WHAT IS SEX TRAFFICKING ?
traded commercially to be used sexually.
Offering help and a support system as well as assisting women wishing to leave the sex industry in the Montreal area.
THE VICTIM'S REALITY
- The services for these women are practically non-existent. La Sortie offers them the help they so urgently need.
- Their lifestyle often results in addiction, mental health problems, homelessness, and social disfunction.
- Victims are stigmatized, judged and valued only for sex.
- Victims are traumatized by abuse (verbal, sexual, or physical), violence, harassment, manipulation, threats and attacks.
- Many of them believe they are in a love affair with their trafficker (pimp).
- Few worry about this problem, because these activities are mostly secretive and illegal.
They are mostly defenceless young girls, who are looking for love and are continually suffering from a lack of self-confidence.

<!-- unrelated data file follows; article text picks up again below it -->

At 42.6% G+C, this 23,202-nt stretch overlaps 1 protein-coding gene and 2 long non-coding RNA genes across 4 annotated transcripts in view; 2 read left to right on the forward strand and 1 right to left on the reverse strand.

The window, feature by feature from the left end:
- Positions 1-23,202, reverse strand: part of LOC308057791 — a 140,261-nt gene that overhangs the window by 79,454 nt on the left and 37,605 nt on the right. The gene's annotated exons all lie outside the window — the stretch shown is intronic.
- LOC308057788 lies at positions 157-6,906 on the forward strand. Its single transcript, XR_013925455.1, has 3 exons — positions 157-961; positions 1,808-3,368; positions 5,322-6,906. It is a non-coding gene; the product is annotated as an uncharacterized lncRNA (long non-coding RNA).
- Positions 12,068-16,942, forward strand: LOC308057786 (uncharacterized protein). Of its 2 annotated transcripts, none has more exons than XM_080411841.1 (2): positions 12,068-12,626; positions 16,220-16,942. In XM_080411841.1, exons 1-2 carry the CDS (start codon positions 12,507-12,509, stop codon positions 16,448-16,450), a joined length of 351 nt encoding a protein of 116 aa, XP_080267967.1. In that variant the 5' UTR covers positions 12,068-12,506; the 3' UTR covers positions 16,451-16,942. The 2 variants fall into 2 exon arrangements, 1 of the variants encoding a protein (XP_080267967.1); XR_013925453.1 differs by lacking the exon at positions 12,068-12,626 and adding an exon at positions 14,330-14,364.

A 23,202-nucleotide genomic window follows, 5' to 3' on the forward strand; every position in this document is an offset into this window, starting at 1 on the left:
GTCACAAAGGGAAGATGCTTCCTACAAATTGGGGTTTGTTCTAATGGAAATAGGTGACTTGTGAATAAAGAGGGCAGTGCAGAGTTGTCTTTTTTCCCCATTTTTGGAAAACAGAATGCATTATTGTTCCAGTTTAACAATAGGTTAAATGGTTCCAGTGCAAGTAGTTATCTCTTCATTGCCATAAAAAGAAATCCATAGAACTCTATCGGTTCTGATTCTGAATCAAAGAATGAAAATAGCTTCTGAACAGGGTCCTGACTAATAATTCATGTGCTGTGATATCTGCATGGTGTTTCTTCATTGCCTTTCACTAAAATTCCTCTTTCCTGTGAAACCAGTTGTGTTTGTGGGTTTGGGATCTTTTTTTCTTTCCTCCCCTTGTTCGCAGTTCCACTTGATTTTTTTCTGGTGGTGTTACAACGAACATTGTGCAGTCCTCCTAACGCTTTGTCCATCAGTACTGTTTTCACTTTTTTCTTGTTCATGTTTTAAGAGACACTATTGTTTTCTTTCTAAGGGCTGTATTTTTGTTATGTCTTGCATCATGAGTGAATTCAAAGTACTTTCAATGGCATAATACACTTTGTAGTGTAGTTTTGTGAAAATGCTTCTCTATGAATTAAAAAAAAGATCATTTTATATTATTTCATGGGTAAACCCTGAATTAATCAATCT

it is because at least he thinks you are worth it.
At least it proves somebody thinks you are worth something. »
Quote from a victim in a book by Michel Dorais
They are approached and are initially nurtured materially and emotionally, after which they are gradually lured into the lifestyle and activities tied to the sexual market for profit.
« They give you money, drugs and ‘fun’,
but in the end, they want your dignity and self-worth. »
Testimony of Katarina Rosenblatt (addressing a school assembly)
SEX TRADE IN QUEBEC: STATISTICS
The 300 years of slavery in the colonial era had fewer people exchanged for sexual exploitation or other form of slavery than today. (UNODC 2012)
2.4 million victims of human trafficking in the world. (UNODC 2012)
$32 billion in annual revenues, making it the second largest criminal industry after arms trafficking. (UNODC 2012)
Montréal is designated as a major destination for sexual tourism.
(D.O.S. États-Unis, 2009) (E.C.P.A.T., 2016)
1 077 offers for sexual services on the island of Montreal including :
– 200 massage parlors,
– 65 nude dancing bars,
– 38 escort agencies.
(CLES, 2014) (SRCQ, 2013)
1 500 pimps or more have been active in Québec over the last 10 years. (SRCQ, 2013)
78% of women who have left the sex industry say they have mental health problems. (CLES 2014)